Thursday, October 06, 2005

Pitching in a Pinch

Here, now, the Cy Youngs:

NL CY YOUNG: Roger Clemens

Boy, every award selection I make comes with a very complicated explanation, doesn't it? So I'll make this one very short: ERA is a much more reliable indicator of a pitcher's quality than Wins and Losses.
In brief: A Win is awarded to the pitcher who is in the game when his team takes the lead for good. A loss goes to the pitcher who allows that deciding run. In every major league baseball game, one pitcher will get a win and one will get a loss. It does not matter how well they pitch or how many pitchers pitch well; one gets a loss, one gets a win. People think that a guy with a 20-10 record pitched 20 good games and 10 bad ones. I challenge you to go to and count up good games and bad ones. The odds are astronomical that it will be 20-10; it could be 10-20 or worse or better. Pitchers get awarded a win or a loss all the time when they don't pitch that well or that poorly. In a game where two pitchers pitch brilliant, one of them will get the loss. And don't even get me started on bullpens; they screw up our ideas of good wins and bad losses completely. So Wins and Losses don't indicate how good a pitcher is, and if you think they do, you're a moron.
I know what you think: a pitcher who wins games with a bad ERA is still doing something right; he's a "proven winner." Well, can I show you how many "proven winners" went to bad teams and became "proven frauds"? A won-loss record says much more about a team's quality than the pitcher, especially in the age where starting pitchers pitch so few innings.
It takes (at least) 9 men to win or lose a baseball game. Giving all the credit or blame to one pitcher is just plain stupid. If you want to know how many good games a pitcher pitched, look at Quality Starts. ERA is imperfect; you have to adjust for ballparks and the league context, and even defense. A defense can have a strong impact on a pitcher's ERA, even without considering unearned runs. But it's the best (basic) pitching statistic we have.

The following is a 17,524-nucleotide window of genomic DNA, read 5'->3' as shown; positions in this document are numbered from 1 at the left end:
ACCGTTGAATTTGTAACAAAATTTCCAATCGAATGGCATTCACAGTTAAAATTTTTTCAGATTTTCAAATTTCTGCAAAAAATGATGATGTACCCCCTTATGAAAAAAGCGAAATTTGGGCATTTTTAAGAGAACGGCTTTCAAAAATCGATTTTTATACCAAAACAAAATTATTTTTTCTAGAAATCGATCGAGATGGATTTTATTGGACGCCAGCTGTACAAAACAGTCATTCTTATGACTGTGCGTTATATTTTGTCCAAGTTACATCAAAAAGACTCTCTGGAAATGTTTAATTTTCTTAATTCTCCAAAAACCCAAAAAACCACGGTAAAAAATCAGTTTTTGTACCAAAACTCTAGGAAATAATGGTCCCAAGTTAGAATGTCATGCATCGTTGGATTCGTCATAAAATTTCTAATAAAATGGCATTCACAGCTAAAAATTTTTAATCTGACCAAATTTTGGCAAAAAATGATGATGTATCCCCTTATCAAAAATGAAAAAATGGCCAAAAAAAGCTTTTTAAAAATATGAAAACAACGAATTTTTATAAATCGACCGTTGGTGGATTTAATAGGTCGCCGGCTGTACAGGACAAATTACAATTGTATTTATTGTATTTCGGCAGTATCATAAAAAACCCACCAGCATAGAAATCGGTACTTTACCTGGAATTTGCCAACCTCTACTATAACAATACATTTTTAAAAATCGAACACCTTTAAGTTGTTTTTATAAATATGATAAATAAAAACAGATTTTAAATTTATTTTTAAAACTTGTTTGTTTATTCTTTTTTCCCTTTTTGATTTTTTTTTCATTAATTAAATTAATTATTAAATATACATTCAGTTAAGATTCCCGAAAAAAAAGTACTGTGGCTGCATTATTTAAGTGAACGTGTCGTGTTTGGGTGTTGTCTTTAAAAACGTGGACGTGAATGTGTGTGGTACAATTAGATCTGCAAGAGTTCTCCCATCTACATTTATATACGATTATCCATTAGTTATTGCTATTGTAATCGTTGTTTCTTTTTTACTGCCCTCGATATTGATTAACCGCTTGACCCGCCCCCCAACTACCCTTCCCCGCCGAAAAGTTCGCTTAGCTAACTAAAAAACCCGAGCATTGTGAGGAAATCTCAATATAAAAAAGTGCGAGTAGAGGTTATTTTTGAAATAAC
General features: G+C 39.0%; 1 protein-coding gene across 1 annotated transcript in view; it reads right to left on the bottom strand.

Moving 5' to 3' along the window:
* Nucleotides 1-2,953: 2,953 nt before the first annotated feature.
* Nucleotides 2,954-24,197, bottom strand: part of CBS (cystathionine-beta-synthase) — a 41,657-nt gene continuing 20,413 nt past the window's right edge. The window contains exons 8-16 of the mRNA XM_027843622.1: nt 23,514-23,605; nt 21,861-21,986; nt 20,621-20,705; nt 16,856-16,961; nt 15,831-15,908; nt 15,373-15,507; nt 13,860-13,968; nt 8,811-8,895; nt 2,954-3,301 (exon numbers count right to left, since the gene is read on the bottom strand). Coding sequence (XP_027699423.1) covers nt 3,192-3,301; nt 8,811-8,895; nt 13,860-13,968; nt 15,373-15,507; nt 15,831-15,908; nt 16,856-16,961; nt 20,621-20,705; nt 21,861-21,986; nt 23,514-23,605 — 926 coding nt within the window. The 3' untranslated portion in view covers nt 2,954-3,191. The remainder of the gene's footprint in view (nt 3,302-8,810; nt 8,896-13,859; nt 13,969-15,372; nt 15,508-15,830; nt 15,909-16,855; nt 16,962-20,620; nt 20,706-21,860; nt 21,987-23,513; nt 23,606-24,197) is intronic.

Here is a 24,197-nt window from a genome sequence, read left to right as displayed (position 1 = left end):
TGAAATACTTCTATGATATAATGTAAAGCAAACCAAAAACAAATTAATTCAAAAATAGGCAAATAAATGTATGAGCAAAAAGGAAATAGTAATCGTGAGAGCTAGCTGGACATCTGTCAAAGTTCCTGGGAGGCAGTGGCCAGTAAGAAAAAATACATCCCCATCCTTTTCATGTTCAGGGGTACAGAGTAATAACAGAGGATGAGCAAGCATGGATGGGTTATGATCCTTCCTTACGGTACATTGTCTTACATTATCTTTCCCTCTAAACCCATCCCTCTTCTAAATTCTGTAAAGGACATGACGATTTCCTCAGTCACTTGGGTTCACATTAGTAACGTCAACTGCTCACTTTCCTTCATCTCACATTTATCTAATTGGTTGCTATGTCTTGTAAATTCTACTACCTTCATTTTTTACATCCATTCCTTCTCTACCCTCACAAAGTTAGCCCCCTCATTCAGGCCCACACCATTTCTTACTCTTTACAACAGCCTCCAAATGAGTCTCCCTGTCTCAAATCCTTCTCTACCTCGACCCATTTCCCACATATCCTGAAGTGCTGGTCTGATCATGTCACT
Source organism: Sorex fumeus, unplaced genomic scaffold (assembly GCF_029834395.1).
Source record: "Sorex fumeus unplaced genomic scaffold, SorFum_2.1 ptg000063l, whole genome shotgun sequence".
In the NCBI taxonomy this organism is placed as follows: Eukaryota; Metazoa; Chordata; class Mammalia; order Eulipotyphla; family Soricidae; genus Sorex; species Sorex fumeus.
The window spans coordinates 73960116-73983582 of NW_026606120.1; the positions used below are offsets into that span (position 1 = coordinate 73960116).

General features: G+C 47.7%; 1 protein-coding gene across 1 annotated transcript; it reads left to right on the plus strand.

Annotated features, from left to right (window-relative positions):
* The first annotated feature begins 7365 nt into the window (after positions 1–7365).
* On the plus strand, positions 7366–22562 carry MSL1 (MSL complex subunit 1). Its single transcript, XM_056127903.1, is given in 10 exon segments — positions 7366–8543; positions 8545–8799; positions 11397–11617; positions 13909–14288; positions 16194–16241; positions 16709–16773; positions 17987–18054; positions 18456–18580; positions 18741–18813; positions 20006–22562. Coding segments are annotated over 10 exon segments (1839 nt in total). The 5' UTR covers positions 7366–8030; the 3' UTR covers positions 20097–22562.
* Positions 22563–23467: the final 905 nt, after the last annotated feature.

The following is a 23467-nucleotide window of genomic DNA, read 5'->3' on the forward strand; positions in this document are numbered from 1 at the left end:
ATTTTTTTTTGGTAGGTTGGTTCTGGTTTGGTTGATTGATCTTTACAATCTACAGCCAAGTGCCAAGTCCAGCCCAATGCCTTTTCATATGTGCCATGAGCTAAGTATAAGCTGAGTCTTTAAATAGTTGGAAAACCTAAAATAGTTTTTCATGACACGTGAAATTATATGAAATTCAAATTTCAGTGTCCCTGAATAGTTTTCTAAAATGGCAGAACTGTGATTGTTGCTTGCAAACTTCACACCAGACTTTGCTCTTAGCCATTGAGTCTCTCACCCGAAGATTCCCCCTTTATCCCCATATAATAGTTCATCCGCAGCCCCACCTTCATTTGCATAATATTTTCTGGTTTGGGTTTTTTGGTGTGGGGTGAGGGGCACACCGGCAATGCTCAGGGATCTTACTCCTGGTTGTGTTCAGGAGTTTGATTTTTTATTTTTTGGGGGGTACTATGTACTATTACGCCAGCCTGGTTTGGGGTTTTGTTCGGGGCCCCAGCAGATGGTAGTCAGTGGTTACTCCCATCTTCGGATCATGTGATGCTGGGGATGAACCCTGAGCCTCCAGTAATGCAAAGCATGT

Okay, so that wasn't so short, but now that I've established that, I'll tell you why I think Roger Clemens was the best pitcher in the NL. Here's a comparison of the three leading candidates:

Chris Carpenter (21-5, 2.83, 241.2 IP, 18 HR, 51 BB/213 K)
Dontrelle Willis (22-10, 2.63, 236.1 IP, 11 HR, 55 BB, 170 K)
Andy Pettitte (17-9, 2.39, 222.1 IP, 17 HR, 41 BB, 171 K)
Roger Clemens (13-8, 1.87 ERA, 211.1 IP, 11 HR, 62 BB, 185 K)

Clemens has an absolute gulf of an advantage in ERA. It looked a lot closer until Carpenter self-destructed down the stretch. It's virtually impossible that, ballparks aside, a pitcher with an ERA 1 full run higher is actually better. And Clemens pitches in a much tougher ballpark than either Willis or Carpenter!
The argument for Carpenter (barring the stupid one for wins) is that he pitched more innings with a better BB:K ratio. This is actually a pretty good argument, and if Carpenter's ERA were about 2.20 or lower, I might accept it. But Carpenter's small edge in IP (30.1 more than Clemens) and BB:K ratio (11 fewer walks, 28 more K) just cannot account for the gulf in ERA. A pitcher's job is to prevent runs from scoring, and Roger Clemens did that better than anyone else in the league by a substantial margin.